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Anson Henry (born March 9, 1979) is a retired Canadian sprinter who specialized in the 100 metres. He was born in Toronto, Ontario, Canada.[1] His personal best time is 10.12 seconds, achieved in May 2006 in Doha. He also has 20.52 seconds in the 200 metres and 6.59 seconds in the 60 metres.

Anson Henry
Medal record
Men's athletics
Representing  Canada
Pan American Games
Bronze medal – third place 2003 Santo Domingo 100 m
Silver medal – second place 2007 Rio de Janeiro 4x100 m relay
Commonwealth Games
Bronze medal – third place 2006 Melbourne 4x100 m relay

He blasted onto the track scene when he was the bronze medalist at the 2002 NCAA Indoor Track and Field Championships while representing Washington State University . Henry finished only behind silver medalist Leonard Scott and gold medalist Justin Gatlin who later tested positive for amphetamines. Talk of moving Henry up to the silver medal position went unconcluded. He would later be a favorite at the NCAA Outdoor Track and Field Championships, but due to a muscle cramp in the 100m final Henry hobbled across the line in an unexpected 8th-place finish. Henry still remains the Washington State University record holder in the 60m (6.65), 100m (10.04w, 10.17) and 200m (20.52).

At the 2003 Pan American Games he won the bronze medal in the 100 metres, as the original winner Mickey Grimes was stripped of the gold medal after testing positive for ephedrine.[2] At the 2006 Commonwealth Games he finished sixth in the 100 metres and won a bronze medal in the 4 x 100 metres relay. He won a relay silver medal at the 2007 Pan American Games and also finished 7th in the 100m.

Later on in 2007 Henry would have an impressive 10th-place finish overall in the 100m dash at the 2007 World Championships in Osaka, Japan. This was the best finish by a Canadian sprinter at any major championships in the 100m since Bruny Surin won bronze at the 1999 World Championships in Seville, Spain.

He also competed at the 2008 Olympic Games without reaching the final. In Beijing he competed at the 100 metres sprint and placed 4th in his heat behind Francis Obikwelu, Obinna Metu and Walter Dix. He improved his time to 10.33 in the quarter finals, but failed to qualify to the semi finals as he finished only in seventh place.[1] Together with Hank Palmer, Pierre Browne and Jared Connaughton he also competed at the 4x100 metres relay. In their qualification heat they placed second behind Jamaica, but in front of Germany and China. Their time of 38.77 was the fourth out of sixteen participating nations in the first round and they qualified for the final. There they sprinted to a time of 38.66 seconds, which was the sixth time.[1]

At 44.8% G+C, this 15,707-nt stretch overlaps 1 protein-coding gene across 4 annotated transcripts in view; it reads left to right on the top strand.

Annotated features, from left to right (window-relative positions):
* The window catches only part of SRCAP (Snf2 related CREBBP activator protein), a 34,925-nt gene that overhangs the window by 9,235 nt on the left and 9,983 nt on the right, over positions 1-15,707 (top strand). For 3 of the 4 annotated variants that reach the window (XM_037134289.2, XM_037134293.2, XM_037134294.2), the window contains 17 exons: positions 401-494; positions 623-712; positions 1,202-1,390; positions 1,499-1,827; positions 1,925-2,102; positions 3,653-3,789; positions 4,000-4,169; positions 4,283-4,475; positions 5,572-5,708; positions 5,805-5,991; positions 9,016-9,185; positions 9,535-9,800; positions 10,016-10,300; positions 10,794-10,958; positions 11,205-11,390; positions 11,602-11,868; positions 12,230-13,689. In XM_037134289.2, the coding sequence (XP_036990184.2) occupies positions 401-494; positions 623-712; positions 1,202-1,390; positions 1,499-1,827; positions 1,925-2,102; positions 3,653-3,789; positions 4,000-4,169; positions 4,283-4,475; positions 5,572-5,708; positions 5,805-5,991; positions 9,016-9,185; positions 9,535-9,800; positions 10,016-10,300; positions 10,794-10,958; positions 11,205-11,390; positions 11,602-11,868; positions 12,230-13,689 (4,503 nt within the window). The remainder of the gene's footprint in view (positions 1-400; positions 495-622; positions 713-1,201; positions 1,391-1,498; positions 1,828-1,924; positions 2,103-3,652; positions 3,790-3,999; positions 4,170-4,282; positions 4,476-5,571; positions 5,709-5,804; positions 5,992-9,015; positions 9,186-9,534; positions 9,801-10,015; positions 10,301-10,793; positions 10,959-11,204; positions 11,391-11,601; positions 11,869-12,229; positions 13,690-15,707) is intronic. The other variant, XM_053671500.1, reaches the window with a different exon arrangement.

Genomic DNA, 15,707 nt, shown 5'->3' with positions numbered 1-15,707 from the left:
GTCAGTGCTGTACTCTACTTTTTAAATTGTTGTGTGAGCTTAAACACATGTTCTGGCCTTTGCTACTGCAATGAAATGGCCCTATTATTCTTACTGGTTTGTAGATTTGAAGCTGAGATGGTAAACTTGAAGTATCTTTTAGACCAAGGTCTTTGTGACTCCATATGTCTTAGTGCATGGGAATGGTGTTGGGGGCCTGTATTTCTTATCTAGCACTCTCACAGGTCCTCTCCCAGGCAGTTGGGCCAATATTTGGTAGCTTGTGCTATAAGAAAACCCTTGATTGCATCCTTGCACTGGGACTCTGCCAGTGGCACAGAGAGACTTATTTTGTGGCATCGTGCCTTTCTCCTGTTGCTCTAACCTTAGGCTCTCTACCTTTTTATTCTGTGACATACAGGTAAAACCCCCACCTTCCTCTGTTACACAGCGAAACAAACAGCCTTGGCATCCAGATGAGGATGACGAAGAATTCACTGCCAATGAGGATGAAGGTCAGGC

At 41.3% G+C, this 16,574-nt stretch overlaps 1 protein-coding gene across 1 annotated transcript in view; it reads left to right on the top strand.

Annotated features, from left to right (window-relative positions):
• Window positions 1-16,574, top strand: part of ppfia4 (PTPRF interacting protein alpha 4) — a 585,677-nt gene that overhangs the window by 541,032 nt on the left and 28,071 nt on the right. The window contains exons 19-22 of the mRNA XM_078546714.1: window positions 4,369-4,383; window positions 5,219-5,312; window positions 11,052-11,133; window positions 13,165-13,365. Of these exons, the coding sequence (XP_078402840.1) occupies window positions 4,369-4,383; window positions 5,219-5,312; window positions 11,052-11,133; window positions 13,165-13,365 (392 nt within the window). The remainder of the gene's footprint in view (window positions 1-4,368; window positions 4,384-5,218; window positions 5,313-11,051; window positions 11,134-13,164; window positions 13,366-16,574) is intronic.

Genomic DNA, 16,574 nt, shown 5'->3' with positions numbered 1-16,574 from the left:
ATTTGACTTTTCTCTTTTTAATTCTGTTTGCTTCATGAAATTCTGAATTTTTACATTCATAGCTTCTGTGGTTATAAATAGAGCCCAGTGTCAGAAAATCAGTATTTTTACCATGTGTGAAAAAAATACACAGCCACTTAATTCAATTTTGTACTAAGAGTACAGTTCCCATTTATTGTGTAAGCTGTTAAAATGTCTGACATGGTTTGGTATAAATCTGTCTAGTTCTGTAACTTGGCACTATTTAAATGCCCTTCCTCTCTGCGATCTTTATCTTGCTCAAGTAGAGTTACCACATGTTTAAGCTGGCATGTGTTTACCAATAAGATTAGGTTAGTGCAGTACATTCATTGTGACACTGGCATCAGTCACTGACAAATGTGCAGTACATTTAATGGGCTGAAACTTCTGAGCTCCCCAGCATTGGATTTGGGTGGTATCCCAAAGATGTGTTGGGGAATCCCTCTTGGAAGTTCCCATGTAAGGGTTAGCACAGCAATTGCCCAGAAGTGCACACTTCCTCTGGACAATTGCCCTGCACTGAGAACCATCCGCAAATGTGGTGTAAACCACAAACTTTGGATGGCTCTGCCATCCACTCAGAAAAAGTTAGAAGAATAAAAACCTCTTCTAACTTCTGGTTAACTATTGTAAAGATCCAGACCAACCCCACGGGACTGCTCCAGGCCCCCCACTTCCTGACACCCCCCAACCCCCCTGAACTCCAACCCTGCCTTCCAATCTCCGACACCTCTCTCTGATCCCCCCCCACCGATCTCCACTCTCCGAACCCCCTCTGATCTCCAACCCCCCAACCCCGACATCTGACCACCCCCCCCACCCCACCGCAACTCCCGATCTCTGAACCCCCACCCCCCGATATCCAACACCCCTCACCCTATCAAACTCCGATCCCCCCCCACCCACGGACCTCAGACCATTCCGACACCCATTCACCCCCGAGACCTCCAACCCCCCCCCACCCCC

Henry is now a commentator for CBC Sports.

Early yearsEdit

Anson Henry attended Dunbarton High School. Mainly a basketball player through the majority of his high school years, Henry gave track and field a try in his senior year. He was successful in becoming an OFSAA 100m Bronze Medalist, and later became the Canadian National Junior Champion in the 100m dash. He had a personal best in high school of 10.40s. Later he was 1 of 9 junior athletes selected from Canada to compete at the IAAF World Junior Championships in Athletics in Annecy, France. He finished in 9th place.

College careerEdit

Anson Henry received a full athletic scholarship to attend Washington State University. While struggling with injury throughout his early years, which delayed his flourish as a collegiate athlete until his senior year. In that year he set a new WSU 60m record of 6.65 seconds at the NCAA Indoor Track and Field Championships and had a 3rd-place finish. He would later set the 100m school record of 10.17 as he won the 2002 Mt. SAC Relays 100m dash. With the Pac-10 Conference Championships being held at WSU, Henry pulled off the double as he won both the 100m dash (10.29s, -1.4w) and set a new school record in the 200m Dash of 20.52s (-0.9w). He entered the NCAA Outdoor Track and Field Championships as a heavy favorite, and looked great through the qualifying rounds but pulled up mid race with a hamstring cramp, leaving him crossing the line lame in an 8th-place finish. Henry's accomplishments in the year of 2002 awarded him Pac-10 Track and Field Athlete of the Year, and also NCAA Western Region Track and Field Athlete of the Year. Henry still remains the only sprinter at WSU to be both an Indoor and Outdoor All-American.


  1. ^ a b c Athlete biography: Anson Henry,, ret: Aug 26, 2008
  2. ^ "Grimes fails drugs test". BBC. 2003-08-13. Retrieved 2007-03-10.